Whether you are a sports enthusiast, weekend warrior, or concerned parent, you likely know someone who has experienced a sports-related concussion or have experienced a concussion yourself. Every year, nearly 2 million sports- and recreation-related concussions occur in the United States.

A concussion can have long-term consequences if left untreated, while having persistent symptoms. When diagnosed early and managed correctly by a health care professional, concussion patients experience reduced symptoms and a quicker recovery. Polyclinic primary care physicians and specialists provide collaborative concussion care to help you or your child recover after a sports-related head injury.

When to Seek Immediate Medical Attention

Not every sports-related concussion is an emergency, but some head injuries do call for a visit to the emergency room. If you or your child experience a head injury during sports activities, followed by any of these serious symptoms, stop all athletic activities and seek emergency care right away.


  • Unusual behavior or confusion
  • Weakness, numbness, slurred speech
  • Difficulty with eye movements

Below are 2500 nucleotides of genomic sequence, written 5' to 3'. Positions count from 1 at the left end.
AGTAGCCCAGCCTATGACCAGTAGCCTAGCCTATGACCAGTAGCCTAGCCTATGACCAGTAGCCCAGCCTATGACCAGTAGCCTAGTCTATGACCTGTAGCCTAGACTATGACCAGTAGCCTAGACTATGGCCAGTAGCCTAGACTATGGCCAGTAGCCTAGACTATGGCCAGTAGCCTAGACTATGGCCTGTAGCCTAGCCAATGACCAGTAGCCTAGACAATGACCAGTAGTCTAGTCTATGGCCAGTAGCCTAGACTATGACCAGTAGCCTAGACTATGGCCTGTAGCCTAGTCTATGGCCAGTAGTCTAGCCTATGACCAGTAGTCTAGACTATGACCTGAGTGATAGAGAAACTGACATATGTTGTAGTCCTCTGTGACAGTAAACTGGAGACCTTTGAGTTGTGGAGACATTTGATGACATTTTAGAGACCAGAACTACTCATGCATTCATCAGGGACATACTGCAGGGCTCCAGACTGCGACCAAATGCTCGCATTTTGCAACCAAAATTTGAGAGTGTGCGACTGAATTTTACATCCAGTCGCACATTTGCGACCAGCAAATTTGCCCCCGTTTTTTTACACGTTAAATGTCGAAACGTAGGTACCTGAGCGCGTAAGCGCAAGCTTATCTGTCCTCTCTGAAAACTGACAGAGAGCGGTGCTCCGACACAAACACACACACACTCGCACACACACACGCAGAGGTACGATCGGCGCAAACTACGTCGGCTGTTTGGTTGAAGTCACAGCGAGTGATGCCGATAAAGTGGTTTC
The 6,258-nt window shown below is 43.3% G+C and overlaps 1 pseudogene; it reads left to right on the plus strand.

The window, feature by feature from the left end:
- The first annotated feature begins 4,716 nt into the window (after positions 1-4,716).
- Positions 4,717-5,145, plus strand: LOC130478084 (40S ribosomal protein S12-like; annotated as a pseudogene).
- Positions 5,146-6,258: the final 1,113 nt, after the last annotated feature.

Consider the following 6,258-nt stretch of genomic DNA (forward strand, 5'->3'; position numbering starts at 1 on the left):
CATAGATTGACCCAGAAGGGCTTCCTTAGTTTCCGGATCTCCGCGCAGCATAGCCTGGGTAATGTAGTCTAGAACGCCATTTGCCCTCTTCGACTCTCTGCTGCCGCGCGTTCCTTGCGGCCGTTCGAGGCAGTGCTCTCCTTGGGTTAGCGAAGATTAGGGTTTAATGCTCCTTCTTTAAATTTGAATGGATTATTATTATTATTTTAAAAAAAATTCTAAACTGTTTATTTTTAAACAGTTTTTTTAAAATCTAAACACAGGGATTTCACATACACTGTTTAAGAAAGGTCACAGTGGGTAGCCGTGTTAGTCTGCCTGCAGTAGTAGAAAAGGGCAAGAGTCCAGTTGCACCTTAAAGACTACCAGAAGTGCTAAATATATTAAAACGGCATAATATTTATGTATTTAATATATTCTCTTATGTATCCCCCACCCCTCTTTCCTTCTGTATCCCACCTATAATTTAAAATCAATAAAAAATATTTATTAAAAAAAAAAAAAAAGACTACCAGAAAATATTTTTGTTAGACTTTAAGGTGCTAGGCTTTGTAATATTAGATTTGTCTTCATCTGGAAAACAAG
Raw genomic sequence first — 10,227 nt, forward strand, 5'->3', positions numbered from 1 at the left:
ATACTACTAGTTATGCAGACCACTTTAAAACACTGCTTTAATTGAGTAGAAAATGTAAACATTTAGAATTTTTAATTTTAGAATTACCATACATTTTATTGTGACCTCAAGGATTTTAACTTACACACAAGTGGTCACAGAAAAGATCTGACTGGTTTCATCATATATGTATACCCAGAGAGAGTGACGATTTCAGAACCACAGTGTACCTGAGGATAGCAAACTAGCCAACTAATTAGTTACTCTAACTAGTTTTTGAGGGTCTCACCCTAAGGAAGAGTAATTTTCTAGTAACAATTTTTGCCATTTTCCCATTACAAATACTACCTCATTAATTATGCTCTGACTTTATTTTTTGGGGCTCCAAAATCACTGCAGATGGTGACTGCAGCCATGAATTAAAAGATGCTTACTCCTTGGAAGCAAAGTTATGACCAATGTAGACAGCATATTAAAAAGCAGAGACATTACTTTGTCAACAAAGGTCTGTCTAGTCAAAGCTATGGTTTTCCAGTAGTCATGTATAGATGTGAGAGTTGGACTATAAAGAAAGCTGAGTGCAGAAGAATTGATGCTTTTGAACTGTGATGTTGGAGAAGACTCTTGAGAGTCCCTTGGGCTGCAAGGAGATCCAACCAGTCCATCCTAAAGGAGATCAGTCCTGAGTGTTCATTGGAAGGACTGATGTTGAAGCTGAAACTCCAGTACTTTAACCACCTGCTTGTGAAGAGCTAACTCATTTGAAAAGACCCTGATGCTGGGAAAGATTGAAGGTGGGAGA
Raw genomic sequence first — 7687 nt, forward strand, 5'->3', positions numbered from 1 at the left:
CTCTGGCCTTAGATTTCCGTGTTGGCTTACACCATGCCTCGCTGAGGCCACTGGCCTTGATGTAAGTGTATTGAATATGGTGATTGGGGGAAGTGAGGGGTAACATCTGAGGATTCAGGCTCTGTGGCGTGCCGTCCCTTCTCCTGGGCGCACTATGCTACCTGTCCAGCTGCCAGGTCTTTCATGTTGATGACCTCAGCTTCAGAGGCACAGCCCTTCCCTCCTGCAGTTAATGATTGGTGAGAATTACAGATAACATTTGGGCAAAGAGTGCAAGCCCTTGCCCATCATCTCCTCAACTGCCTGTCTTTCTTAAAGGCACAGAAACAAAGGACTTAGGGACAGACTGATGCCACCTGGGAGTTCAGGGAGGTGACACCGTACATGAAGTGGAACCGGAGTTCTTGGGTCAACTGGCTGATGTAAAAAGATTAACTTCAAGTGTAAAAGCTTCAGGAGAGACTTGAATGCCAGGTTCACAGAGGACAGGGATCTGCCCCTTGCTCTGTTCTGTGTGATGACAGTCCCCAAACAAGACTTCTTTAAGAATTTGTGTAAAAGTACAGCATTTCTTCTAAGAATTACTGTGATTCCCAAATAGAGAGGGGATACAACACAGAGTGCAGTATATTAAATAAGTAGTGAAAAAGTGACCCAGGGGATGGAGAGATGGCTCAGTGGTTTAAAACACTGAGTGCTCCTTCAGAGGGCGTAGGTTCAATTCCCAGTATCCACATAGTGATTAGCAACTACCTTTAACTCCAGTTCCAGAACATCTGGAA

• Worsening or severe headache
  • Seizure
  • Vomiting multiple times
  • Difficulty waking up or arousing
  • Discharge of clear fluid or blood from the nose or ears
  • Progressive or worsening symptoms

What to Expect After a Sports-Related Concussion

Typically, signs of a concussion occur immediately following the injury, but some may not be noticeable until days or weeks later. Symptoms vary from person to person and usually include a combination of the following:

  • Difficulty concentrating or poor memory
  • Headaches
  • Sleep disturbances and drowsiness
  • Balance issues
  • Initial confusion, short-term memory lapses, or the inability to recognize people and places
  • Nausea or vomiting
  • Mood changes

Even if you are not experiencing serious symptoms, stop athletic activities immediately to avoid re-injury. Do not return to play until a health care professional has evaluated you.

Schedule an appointment with your primary care provider (PCP), sports medicine physician, or neurologist as soon as possible. Depending on the severity of your injury and symptoms, your provider may recommend a more comprehensive evaluation, assessment, and treatment.